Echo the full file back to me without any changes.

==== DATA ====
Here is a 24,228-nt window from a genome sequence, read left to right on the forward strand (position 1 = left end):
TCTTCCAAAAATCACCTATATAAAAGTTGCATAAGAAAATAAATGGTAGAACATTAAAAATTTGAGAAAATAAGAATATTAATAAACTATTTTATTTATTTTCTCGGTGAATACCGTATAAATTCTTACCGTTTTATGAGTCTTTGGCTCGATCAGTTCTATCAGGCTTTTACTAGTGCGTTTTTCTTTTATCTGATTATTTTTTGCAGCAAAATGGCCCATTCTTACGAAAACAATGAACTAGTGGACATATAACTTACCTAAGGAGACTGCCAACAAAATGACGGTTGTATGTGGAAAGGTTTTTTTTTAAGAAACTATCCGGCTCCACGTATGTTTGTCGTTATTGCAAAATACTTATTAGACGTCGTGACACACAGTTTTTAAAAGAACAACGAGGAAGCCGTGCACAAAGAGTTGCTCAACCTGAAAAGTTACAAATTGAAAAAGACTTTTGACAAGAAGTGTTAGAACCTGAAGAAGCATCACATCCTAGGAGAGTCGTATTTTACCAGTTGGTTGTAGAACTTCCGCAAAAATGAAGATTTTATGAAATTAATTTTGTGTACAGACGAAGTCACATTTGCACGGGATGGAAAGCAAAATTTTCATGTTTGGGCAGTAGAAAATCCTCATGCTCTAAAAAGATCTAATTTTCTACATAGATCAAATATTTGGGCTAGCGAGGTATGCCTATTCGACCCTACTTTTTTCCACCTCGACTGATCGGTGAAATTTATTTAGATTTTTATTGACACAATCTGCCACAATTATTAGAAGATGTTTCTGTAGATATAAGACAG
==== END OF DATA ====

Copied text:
Here is a 24,228-nt window from a genome sequence, read left to right on the forward strand (position 1 = left end):
TCTTCCAAAAATCACCTATATAAAAGTTGCATAAGAAAATAAATGGTAGAACATTAAAAATTTGAGAAAATAAGAATATTAATAAACTATTTTATTTATTTTCTCGGTGAATACCGTATAAATTCTTACCGTTTTATGAGTCTTTGGCTCGATCAGTTCTATCAGGCTTTTACTAGTGCGTTTTTCTTTTATCTGATTATTTTTTGCAGCAAAATGGCCCATTCTTACGAAAACAATGAACTAGTGGACATATAACTTACCTAAGGAGACTGCCAACAAAATGACGGTTGTATGTGGAAAGGTTTTTTTTTAAGAAACTATCCGGCTCCACGTATGTTTGTCGTTATTGCAAAATACTTATTAGACGTCGTGACACACAGTTTTTAAAAGAACAACGAGGAAGCCGTGCACAAAGAGTTGCTCAACCTGAAAAGTTACAAATTGAAAAAGACTTTTGACAAGAAGTGTTAGAACCTGAAGAAGCATCACATCCTAGGAGAGTCGTATTTTACCAGTTGGTTGTAGAACTTCCGCAAAAATGAAGATTTTATGAAATTAATTTTGTGTACAGACGAAGTCACATTTGCACGGGATGGAAAGCAAAATTTTCATGTTTGGGCAGTAGAAAATCCTCATGCTCTAAAAAGATCTAATTTTCTACATAGATCAAATATTTGGGCTAGCGAGGTATGCCTATTCGACCCTACTTTTTTCCACCTCGACTGATCGGTGAAATTTATTTAGATTTTTATTGACACAATCTGCCACAATTATTAGAAGATGTTTCTGTAGATATAAGACAG